Copyright © 2007 Dorling Kindersley
Greece was home to a rich civilization that reached its peak between 500 BC and 300 BC. Its people lived by farming, fishing, crafts, and trading. They built 300 CITY-STATES and settled in colonies. In 146 BC, Greece was conquered by Rome, but many aspects of Greek culture still shape our world.
Mycenaean kings were powerful from 1600 BC to 1200 BC. They were warrior chieftains who lived in fortresslike cities and ruled small kingdoms. Their name comes from the richest of these—Mycenae, in southern Greece. They employed skilled artists and craftworkers to make fine pottery and magnificent gold jewelry. They owned fleets of trading ships that sailed to many ports.
The Ancient Greeks worshiped many different gods and goddesses. They believed that these gods had magic powers and that they were human in form, but bigger and more beautiful. Each god or goddess controlled a different aspect of life. The supreme god Zeus led all other gods. His brother Poseidon ruled the sea, and another brother, Hades, ruled the underworld.
Greek tragedies and comedies told stories about gods and goddesses, or made fun of people such as politicians. Only men watched the plays. They thought women would find them too rude or upsetting. The plays of Sophocles, Aeschylus, and Euripides are still performed today.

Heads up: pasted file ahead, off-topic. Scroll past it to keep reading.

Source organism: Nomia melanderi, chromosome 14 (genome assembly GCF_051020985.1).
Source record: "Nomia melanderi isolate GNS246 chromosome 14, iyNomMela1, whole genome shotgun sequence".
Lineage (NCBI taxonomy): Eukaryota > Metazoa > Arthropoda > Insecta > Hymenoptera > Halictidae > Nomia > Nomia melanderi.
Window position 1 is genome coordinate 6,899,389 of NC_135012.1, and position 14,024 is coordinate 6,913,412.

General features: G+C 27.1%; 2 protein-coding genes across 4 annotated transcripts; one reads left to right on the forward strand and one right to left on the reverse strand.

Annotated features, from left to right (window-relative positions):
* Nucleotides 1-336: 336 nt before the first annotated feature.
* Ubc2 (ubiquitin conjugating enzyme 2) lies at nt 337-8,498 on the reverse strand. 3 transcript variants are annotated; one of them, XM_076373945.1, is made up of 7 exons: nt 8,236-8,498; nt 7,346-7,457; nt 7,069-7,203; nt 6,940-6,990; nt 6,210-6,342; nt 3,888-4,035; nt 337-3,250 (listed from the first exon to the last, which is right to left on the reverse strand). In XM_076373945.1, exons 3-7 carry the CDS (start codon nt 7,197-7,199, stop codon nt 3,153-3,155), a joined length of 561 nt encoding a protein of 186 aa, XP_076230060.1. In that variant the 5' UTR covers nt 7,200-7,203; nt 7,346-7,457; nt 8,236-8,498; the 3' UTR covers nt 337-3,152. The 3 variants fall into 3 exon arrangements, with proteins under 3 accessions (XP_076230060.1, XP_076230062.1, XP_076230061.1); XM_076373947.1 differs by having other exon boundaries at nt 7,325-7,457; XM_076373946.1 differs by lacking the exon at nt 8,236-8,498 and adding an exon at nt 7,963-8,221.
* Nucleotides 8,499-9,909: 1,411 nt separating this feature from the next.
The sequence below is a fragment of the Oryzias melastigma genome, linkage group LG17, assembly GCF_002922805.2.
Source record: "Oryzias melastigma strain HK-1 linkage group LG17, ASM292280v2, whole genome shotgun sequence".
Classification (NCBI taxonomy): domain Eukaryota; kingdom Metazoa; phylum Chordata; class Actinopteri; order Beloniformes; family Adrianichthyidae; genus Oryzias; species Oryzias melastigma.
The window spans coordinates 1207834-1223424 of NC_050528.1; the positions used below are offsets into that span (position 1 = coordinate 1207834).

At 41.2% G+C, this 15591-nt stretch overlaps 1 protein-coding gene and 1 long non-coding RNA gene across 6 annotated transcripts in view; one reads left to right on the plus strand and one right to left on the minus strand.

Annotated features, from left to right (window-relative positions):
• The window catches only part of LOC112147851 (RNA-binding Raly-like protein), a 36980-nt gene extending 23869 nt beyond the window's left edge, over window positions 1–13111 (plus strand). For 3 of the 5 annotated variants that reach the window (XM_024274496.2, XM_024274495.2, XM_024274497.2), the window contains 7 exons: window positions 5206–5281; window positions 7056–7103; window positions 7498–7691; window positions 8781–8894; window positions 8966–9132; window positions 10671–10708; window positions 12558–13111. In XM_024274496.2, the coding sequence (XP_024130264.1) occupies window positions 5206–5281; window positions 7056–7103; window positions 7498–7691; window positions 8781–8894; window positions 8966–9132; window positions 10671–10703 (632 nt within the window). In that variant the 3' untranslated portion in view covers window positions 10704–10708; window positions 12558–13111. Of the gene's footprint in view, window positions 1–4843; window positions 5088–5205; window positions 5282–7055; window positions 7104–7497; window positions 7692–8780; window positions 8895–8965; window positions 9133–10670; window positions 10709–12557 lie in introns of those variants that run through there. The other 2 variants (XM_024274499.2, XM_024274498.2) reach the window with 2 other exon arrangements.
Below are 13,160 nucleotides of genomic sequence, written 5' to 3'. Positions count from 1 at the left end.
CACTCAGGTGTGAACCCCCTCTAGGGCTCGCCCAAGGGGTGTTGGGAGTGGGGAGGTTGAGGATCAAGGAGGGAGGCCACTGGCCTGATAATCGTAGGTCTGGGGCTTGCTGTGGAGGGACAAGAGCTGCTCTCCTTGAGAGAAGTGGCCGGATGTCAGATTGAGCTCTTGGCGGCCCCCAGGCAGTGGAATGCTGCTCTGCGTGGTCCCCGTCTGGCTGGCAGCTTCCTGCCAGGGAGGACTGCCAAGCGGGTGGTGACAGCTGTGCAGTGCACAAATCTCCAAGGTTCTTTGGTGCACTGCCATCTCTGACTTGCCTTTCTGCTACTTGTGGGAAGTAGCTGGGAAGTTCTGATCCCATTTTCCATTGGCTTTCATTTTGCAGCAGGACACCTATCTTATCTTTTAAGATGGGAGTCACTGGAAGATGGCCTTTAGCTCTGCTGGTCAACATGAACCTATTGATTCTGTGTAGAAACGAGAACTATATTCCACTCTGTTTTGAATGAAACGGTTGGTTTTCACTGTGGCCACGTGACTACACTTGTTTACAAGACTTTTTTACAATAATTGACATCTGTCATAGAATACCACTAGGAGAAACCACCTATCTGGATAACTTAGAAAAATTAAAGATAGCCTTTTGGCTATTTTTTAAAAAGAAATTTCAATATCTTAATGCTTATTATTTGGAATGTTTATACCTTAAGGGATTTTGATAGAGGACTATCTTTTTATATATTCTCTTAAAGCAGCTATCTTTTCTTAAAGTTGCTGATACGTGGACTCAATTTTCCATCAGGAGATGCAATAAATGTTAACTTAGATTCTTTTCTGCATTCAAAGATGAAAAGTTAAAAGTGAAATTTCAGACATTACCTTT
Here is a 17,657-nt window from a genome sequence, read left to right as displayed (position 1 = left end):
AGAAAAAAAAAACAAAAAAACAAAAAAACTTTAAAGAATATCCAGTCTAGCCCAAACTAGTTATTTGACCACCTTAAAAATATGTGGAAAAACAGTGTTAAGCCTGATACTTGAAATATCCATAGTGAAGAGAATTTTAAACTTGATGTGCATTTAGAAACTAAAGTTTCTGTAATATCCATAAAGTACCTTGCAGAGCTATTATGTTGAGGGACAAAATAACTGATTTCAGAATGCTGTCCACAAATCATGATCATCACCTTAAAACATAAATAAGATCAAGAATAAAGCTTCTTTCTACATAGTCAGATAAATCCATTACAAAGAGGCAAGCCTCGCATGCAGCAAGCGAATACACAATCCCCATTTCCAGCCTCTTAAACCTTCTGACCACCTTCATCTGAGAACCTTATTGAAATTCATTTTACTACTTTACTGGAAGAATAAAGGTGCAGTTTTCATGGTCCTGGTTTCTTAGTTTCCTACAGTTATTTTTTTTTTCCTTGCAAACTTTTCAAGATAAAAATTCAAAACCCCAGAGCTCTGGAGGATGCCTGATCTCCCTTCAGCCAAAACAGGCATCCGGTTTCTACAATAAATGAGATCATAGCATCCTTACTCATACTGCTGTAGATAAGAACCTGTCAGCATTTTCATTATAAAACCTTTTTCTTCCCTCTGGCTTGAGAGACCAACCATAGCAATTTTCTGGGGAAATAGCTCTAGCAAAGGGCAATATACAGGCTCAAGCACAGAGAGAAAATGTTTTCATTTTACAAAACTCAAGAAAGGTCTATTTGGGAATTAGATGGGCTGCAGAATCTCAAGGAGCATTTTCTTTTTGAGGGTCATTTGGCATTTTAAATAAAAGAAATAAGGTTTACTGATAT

Sports were good training for war, but city-states also organized sports competitions to form part of their religious festivals. The most famous was the Olympic Games, held every four years to honor the god Zeus. Competitors came from all over Greece. Victorious athletes won praise for themselves, and prestige for their families and towns.
Alexander was ruler of Macedon, north of Greece. As a young man he conquered many lands, including some of the Greek city-states. When he died, his vast empire stretched from Egypt to Pakistan.
A city-state was made up of a town and all the land near it. Each one had its own government, laws, and way of life. City-states often fought each other, using troops of HOPLITES and huge warships.
In Athens, all adult male citizens could listen to debates in the Assembly, which met on most days. Here, they could elect and expel city leaders, and vote to decide on government policies. Women, slaves, and foreigners were not able to vote. Three of the world’s most famous philosophers—Socrates, Plato, and Aristotle—lived and taught in Athens.
Hoplites were trained foot soldiers who fought for their city-states using swords and spears. Their name came from the round hoplon (shield) that they carried for protection in battle. They also wore helmets, body armor, and plated greaves (shin guards).
The Greeks used a battle formation called the phalanx. Soldiers stood side by side in rows, overlapping their shields to make a solid wall of defense as they advanced toward the enemy. Their commanders rode in horse-drawn chariots to overlook the battlefield. City-states also hired foreign experts, such as archers from Scythia, and used warships called triremes.